A federal court on Friday concluded for the second time that Virginia’s congressional boundaries are unconstitutional because state lawmakers packed black voters into one district in order to make adjacent districts safer for Republican incumbents. In a 2-1 ruling, a judicial panel ordered the General Assembly to draw new boundaries by Sept. 1 to correct the flawed 2012 redistricting plan. The court first struck down the plan in October, but the U.S. Supreme Court ordered reconsideration in light of a ruling in an Alabama redistricting case.The judges in Virginia again ruled that race was the predominant factor — not just one of many considerations — in crafting the plan, thus violating the Equal Protection Clause of the U.S. Constitution.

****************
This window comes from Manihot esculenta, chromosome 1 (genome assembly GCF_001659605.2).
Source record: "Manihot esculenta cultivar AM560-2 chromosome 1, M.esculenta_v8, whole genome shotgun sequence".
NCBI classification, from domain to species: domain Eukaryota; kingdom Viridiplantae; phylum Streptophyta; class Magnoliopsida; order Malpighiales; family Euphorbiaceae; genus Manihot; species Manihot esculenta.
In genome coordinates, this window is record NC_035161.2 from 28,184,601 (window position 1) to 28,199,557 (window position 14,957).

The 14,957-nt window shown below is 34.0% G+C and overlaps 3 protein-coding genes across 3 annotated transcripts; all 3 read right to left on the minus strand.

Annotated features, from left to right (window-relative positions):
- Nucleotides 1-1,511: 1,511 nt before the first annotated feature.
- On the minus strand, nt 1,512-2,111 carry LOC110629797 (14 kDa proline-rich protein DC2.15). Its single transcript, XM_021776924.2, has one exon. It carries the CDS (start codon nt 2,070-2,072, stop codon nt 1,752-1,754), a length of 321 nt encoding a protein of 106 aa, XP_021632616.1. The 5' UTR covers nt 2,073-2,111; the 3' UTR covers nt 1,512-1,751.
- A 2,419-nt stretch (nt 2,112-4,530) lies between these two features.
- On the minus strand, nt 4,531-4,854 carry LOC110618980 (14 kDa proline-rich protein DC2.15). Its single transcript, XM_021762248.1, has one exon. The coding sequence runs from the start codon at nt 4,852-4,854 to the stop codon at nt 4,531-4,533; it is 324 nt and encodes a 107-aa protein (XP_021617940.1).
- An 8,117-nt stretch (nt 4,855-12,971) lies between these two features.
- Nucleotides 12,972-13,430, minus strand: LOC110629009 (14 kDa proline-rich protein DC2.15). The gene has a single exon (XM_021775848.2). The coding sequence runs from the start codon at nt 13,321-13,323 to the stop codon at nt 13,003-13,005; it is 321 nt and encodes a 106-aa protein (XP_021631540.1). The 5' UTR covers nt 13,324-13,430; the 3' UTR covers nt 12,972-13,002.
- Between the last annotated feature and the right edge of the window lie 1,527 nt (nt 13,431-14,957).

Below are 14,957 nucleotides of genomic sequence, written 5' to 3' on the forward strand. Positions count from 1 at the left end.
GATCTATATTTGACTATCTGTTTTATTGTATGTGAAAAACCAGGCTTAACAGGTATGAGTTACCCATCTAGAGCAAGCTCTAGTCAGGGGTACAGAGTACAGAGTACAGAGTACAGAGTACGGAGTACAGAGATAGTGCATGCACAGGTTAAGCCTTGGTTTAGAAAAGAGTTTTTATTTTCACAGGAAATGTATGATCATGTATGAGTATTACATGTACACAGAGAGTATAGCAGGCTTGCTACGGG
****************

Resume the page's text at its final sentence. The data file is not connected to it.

“The legislative record here is replete with statements indicating that race was the legislature’s paramount concern,” Judge Allyson Duncan of the 4th U.S. Circuit Court of Appeals wrote in the majority opinion.
The Virginia case is part of a larger effort by Democrats to challenge congressional districts throughout the country. Strong Republican state-level gains in the 2010 election cycle gave the GOP increased power during once-in-a-decade congressional redistricting. Democrats have alleged in lawsuits in other states, including North Carolina, Florida and Alabama, that Republicans have drawn racially gerrymandered districts.